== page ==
Tori Beattie may live in Wanaka, New Zealand but she’s an Aussie at heart born and bred in Tasmania lapping the rope tows of Ben Lomond in her early ski days in what would become a precursor to a snow career that would see her compete and judge internationally in slope style and big mountain.
Today Tori is the coach behind Anna Segal, former world champion and gold, silver and bronze Winter X Games medalist and our Sochi Winter Olympian for ski slope style.
The full time coach is known for her quirky instagrams from around the world (and her photo bombing skills) as she documents the Road to Sochi.
She talks with Snow It All in the first of our “behind the podium” series.
How did you get into competitive skiing?
Skiing was just a treat growing up, and when we moved away to London when I was 17, the mountains of Europe replaced my love of the ocean. I moved myself away to Vancouver, Canada after a bit of Uni, and then inevitably migrated up the road to Whistler.
Freeskiing was this new rebellious movement back then, and I just loved everything about it. I did the comps because they were fun. No pressure, just hanging out with rad people.
Competitive Slopestyle pretty much ended for me in 2006 after a broken back at the JOI in Sweden, followed by me completely destroying my knee just a few months after getting back on snow from that. I decided that hitting icy jumps all the time was beyond what I wanted to do to my body, but eventually found a new challenge in Big Mountain comps. I just started dabbling in the FWQ when the opportunity to work with Anna arose. And so have put that on hold for the last couple of years.
You live in Wanaka now, how did you come to settle there?
I first went to NZ when I was 21 in between seasons in Whistler, and couldn’t believe that I had grown up so close to this beautiful country! Snow Park had just opened and there was this amazing energy there.
A couple of visits later I decided to base myself in Wanaka for the Southern Hemisphere winters, and after all these years it still takes my breath away every time I fly back there. I passionately love calling Wanaka home. It’s a very special part of the world.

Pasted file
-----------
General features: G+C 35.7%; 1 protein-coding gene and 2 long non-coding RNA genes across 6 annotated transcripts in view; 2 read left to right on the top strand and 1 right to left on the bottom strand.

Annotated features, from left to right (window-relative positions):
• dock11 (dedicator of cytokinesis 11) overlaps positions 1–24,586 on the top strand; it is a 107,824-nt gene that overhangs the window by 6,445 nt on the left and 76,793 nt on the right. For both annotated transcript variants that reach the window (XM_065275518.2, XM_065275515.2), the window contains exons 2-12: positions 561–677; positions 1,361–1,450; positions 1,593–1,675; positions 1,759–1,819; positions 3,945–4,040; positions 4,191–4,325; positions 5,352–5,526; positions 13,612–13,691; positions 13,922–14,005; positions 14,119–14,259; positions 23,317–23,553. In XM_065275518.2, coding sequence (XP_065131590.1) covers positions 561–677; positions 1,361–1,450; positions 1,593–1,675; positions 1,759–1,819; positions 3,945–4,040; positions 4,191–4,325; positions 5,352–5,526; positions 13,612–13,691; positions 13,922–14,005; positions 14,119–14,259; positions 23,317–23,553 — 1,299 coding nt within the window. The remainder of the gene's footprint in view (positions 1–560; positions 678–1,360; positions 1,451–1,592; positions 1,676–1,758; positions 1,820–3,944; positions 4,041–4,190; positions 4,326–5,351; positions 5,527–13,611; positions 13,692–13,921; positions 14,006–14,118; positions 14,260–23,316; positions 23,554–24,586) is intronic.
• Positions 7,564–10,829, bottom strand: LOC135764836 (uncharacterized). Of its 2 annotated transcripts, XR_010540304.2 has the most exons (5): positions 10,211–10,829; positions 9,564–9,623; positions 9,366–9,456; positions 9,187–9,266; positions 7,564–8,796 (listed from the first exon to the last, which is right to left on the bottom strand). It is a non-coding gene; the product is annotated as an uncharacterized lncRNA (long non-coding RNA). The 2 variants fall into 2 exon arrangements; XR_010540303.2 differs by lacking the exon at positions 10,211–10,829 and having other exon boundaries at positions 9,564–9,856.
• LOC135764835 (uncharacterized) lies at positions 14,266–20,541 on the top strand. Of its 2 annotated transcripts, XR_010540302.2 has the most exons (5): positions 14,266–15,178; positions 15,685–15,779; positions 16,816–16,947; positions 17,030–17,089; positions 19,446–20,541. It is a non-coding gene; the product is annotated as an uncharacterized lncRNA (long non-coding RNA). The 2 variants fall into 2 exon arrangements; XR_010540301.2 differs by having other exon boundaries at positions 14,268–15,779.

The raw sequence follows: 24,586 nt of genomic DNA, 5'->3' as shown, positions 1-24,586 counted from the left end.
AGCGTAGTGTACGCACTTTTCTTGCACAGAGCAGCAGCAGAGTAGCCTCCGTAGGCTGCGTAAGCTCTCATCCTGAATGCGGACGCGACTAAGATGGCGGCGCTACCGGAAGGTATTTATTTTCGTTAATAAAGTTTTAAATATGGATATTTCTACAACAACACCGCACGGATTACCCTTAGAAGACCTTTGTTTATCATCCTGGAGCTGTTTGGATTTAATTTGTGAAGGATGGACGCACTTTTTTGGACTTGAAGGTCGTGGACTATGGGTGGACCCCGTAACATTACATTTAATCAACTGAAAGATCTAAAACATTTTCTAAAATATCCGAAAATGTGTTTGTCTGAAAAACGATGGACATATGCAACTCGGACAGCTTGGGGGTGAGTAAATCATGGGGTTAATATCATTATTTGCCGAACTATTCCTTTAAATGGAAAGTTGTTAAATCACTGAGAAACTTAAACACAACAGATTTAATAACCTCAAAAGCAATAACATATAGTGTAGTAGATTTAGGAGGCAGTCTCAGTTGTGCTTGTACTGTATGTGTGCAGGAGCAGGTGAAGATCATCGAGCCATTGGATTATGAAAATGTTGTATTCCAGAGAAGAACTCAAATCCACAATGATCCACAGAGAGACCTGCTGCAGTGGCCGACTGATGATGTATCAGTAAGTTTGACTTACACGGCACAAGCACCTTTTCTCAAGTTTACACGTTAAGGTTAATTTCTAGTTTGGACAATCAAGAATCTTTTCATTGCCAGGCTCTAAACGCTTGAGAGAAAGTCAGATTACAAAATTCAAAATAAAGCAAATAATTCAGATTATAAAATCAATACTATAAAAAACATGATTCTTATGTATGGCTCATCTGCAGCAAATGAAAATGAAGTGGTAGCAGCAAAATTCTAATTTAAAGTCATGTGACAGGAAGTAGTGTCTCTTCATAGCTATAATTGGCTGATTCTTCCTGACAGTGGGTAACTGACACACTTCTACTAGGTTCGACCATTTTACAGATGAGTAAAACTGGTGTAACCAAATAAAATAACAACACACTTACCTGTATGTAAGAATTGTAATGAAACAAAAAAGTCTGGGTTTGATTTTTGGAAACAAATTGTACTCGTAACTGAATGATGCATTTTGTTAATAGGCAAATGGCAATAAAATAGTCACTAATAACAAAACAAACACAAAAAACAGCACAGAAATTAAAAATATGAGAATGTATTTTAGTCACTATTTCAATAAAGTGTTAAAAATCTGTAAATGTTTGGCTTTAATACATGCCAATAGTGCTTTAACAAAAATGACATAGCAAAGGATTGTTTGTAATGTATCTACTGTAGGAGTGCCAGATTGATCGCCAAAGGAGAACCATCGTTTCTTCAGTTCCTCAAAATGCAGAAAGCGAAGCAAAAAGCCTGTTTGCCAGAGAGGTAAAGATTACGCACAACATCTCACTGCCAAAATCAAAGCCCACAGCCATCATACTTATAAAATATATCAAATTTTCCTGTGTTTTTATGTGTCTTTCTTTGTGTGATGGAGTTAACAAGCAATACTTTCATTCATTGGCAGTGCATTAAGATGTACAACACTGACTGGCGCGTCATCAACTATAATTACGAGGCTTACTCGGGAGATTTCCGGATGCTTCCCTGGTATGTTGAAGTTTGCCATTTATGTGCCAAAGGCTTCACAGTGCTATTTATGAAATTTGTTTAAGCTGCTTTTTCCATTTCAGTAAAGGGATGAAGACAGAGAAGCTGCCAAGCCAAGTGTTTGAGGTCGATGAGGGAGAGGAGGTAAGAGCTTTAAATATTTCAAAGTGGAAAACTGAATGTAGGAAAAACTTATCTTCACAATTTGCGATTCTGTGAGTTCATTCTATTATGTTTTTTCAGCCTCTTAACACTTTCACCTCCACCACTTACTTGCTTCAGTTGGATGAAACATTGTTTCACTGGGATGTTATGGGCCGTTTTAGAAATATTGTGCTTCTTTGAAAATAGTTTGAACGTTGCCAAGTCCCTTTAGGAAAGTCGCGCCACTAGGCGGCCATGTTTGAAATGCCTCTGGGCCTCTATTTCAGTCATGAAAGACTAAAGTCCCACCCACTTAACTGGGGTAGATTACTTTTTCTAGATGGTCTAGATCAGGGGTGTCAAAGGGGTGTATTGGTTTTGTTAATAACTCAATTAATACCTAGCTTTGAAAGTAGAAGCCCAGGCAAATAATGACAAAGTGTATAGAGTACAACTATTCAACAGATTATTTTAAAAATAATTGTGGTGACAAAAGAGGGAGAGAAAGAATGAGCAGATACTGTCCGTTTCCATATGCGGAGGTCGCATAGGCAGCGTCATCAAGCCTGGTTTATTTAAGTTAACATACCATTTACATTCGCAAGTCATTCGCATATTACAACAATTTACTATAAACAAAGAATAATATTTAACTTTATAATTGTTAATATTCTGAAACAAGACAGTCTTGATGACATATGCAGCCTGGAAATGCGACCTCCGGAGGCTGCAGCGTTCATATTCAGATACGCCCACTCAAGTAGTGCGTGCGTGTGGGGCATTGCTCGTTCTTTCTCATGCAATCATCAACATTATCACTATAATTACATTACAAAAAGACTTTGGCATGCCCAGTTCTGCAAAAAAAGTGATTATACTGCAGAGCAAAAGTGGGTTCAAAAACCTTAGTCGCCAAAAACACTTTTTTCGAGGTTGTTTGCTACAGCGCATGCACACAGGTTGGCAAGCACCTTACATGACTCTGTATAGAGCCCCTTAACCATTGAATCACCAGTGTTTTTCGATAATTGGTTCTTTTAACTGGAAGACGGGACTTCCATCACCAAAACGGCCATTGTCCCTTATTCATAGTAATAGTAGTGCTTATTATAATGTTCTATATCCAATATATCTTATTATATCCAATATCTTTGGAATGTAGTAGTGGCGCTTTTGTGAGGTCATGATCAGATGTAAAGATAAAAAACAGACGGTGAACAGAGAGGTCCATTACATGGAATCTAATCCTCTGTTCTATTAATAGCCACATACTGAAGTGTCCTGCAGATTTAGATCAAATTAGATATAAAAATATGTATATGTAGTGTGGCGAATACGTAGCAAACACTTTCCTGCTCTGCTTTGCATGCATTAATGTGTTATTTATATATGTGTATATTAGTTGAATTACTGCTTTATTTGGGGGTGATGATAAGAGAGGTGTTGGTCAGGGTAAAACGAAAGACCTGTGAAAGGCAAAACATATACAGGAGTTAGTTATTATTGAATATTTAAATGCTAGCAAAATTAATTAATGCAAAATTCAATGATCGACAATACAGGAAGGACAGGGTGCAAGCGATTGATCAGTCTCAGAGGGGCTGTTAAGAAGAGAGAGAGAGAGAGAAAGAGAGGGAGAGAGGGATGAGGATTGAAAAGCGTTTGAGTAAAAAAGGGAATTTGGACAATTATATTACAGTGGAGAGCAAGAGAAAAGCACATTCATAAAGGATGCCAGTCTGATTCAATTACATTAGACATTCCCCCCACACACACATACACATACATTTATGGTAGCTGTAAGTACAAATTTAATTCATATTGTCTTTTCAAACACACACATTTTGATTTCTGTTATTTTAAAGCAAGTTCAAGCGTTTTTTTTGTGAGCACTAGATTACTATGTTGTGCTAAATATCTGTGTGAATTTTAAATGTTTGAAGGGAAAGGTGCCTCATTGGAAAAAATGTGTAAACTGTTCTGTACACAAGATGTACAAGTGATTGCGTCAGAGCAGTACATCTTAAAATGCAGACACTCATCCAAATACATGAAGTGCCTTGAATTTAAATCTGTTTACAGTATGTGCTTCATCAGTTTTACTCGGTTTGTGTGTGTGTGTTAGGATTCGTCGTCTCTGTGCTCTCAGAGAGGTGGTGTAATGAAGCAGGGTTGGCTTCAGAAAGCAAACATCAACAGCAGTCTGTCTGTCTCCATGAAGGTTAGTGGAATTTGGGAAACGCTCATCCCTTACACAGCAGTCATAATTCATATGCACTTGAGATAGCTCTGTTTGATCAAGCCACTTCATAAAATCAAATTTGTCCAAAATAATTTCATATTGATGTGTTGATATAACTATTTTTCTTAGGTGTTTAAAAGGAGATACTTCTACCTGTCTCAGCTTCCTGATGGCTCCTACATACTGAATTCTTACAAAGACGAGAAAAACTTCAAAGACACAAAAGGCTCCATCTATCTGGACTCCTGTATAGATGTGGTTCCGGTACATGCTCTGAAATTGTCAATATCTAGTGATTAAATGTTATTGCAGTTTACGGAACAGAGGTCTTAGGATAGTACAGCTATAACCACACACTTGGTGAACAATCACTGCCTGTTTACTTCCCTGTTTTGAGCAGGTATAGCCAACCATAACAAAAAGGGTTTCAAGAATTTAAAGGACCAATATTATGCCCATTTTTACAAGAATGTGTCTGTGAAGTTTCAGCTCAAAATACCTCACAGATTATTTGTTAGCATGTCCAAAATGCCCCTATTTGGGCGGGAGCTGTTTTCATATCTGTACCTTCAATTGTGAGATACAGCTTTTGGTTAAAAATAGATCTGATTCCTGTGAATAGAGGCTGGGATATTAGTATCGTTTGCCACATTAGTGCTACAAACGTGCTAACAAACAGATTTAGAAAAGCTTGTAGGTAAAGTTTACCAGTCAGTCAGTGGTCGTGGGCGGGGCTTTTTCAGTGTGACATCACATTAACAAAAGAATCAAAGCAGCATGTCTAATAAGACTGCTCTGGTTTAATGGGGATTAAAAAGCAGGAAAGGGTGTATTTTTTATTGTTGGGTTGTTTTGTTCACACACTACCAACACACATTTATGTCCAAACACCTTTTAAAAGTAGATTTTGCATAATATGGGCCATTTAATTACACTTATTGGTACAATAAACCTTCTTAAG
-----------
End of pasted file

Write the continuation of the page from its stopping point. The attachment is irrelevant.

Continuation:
When did you first meet Anna and where?
I first met Anna when she came over to Snow Park to compete in the NZ Open many moons ago. She was this little chick going upside down doing off-axis backflips! We competed against each other in one of the last comps that I ever did (I beat her) and then would see each from time to time at various places around the world.
When did she ask you to be her coach?
She first asked me if I would like to coach her for just a couple of weeks at a spring camp that was held in NZ at the end of the season around 3.5 years ago. I both hated it and loved it, so when she later asked if I would like to coach her a little bit overseas that following season I decided to just give it a go. It was strange to step back into the slopestyle world again as a coach after those years away.
What is a typical day for you
There is no typical day, but generally it consists of getting up fairly early to get out on the hill. A few runs to warm up then I stand around with a video camera/ipad/phone in hand trying to stay warm, whilst filming Anna and giving feedback on whatever skill we are working on.
Then it’s off the hill and to the gym to do some recovery and strength work. Then home and bed. Around comps there might be some running around getting her skis prepped, and attending coaches meetings, plus a more focused review of how the day’s skiing went and what needs to be worked on the next day.
What skills do you need to be a coach?
You generally need patience and empathy, confidence in yourself and your decisions plus the flexibility to have your mind changed, the ability to throw out a good pep talk, and the control to handle your own emotional responses away from your athlete. Everyone brings something different to the job and there is no required skill set.
It also depends a lot on the athletes you are working with. For me, I came from competing myself, to judging for a few years, and then to coaching – so I have seen the sport from every angle. I also like to be involved in all the parts of the sum, rather than just turning up to the hill, filming for a bit, and then going home.
You have highs and lows in competition, how do you handle them
The highs are so high and the lows so low! It’s either winning, or getting injured, and so I go through these things with Anna first, and then myself later. Controlling those emotions and putting on a brave face of composure and assuredness for Anna is the part of my job that I find the hardest. I live through everything she goes through when we are on the road together.
Do you ever fight and if so, how do you resolve that?
We don’t ever openly fight. We have learnt that it is important to have our own space at times, and to communicate if something isn’t working.
How big is the team that works with Anna?
There is a huge team behind Anna, but our core team consists of myself as coach, a sports psych, and her physiotherapist. We talk a lot. The next level down involves her strength and conditioning coach and the sports docs, as we deal with managing her injuries and keeping her in the best shape possible. Then below that are sponsors, team managers, the awesome people in the office at the OWIA who manage all of our logistics, and so on and so forth. All decisions are made together, but Anna is ultimately the driver of it all.
Read about Scotty James brother and performance coach Tim James in our Behind the Podium Series here.